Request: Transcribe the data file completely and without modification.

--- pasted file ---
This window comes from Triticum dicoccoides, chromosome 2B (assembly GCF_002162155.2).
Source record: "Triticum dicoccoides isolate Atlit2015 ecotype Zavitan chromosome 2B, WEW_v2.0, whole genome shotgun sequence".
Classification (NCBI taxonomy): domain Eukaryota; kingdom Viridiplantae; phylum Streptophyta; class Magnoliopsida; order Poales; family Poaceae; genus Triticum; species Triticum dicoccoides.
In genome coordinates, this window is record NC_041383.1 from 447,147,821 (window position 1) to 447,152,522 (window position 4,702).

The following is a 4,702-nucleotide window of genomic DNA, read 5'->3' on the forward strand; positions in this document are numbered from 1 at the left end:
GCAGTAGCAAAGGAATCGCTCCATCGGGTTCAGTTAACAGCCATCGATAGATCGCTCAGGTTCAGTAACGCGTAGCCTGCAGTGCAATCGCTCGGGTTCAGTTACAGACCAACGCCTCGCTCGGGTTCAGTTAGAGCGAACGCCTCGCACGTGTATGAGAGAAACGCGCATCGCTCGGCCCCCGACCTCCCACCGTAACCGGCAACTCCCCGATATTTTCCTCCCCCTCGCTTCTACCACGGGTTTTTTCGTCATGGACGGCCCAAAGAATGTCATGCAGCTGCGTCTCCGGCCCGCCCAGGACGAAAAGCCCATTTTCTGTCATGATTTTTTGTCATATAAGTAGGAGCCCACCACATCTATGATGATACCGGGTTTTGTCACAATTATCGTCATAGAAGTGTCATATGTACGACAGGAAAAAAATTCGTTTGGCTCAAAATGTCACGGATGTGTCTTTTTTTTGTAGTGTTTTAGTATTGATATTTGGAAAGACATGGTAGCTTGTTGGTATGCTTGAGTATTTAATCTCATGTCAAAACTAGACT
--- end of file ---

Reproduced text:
This window comes from Triticum dicoccoides, chromosome 2B (assembly GCF_002162155.2).
Source record: "Triticum dicoccoides isolate Atlit2015 ecotype Zavitan chromosome 2B, WEW_v2.0, whole genome shotgun sequence".
Classification (NCBI taxonomy): domain Eukaryota; kingdom Viridiplantae; phylum Streptophyta; class Magnoliopsida; order Poales; family Poaceae; genus Triticum; species Triticum dicoccoides.
In genome coordinates, this window is record NC_041383.1 from 447,147,821 (window position 1) to 447,152,522 (window position 4,702).

The following is a 4,702-nucleotide window of genomic DNA, read 5'->3' on the forward strand; positions in this document are numbered from 1 at the left end:
GCAGTAGCAAAGGAATCGCTCCATCGGGTTCAGTTAACAGCCATCGATAGATCGCTCAGGTTCAGTAACGCGTAGCCTGCAGTGCAATCGCTCGGGTTCAGTTACAGACCAACGCCTCGCTCGGGTTCAGTTAGAGCGAACGCCTCGCACGTGTATGAGAGAAACGCGCATCGCTCGGCCCCCGACCTCCCACCGTAACCGGCAACTCCCCGATATTTTCCTCCCCCTCGCTTCTACCACGGGTTTTTTCGTCATGGACGGCCCAAAGAATGTCATGCAGCTGCGTCTCCGGCCCGCCCAGGACGAAAAGCCCATTTTCTGTCATGATTTTTTGTCATATAAGTAGGAGCCCACCACATCTATGATGATACCGGGTTTTGTCACAATTATCGTCATAGAAGTGTCATATGTACGACAGGAAAAAAATTCGTTTGGCTCAAAATGTCACGGATGTGTCTTTTTTTTGTAGTGTTTTAGTATTGATATTTGGAAAGACATGGTAGCTTGTTGGTATGCTTGAGTATTTAATCTCATGTCAAAACTAGACT